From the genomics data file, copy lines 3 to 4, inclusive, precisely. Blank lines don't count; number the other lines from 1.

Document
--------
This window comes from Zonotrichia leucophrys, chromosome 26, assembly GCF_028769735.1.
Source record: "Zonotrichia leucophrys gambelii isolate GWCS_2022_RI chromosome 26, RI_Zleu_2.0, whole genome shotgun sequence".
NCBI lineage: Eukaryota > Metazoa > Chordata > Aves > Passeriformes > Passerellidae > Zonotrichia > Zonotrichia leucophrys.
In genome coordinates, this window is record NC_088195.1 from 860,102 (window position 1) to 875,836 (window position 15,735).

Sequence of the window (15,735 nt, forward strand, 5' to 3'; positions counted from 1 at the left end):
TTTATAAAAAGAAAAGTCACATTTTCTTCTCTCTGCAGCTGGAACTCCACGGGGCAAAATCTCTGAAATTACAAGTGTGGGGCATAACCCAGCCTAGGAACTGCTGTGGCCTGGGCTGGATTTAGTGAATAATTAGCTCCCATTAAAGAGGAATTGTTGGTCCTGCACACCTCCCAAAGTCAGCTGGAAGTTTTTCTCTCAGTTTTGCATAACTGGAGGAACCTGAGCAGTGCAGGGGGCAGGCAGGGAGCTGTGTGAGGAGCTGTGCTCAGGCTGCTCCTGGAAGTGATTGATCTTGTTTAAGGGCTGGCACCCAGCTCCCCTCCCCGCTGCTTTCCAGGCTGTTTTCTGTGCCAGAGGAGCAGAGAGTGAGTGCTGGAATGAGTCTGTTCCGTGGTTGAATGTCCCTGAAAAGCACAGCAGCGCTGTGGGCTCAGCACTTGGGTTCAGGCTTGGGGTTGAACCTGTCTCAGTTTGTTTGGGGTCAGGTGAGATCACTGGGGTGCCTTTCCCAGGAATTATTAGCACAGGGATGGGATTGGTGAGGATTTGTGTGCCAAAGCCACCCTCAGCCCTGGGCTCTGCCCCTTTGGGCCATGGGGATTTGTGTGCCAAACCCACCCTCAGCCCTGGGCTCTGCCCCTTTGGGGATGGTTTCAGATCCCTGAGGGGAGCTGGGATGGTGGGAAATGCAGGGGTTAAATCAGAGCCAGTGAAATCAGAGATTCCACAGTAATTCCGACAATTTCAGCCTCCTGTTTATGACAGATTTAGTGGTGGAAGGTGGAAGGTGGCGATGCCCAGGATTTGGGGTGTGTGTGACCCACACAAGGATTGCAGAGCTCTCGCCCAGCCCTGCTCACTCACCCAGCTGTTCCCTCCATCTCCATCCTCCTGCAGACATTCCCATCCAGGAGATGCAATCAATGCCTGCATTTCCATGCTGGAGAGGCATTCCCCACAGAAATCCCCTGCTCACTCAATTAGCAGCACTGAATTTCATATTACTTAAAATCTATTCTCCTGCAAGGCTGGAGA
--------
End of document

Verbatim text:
NCBI lineage: Eukaryota > Metazoa > Chordata > Aves > Passeriformes > Passerellidae > Zonotrichia > Zonotrichia leucophrys.
In genome coordinates, this window is record NC_088195.1 from 860,102 (window position 1) to 875,836 (window position 15,735).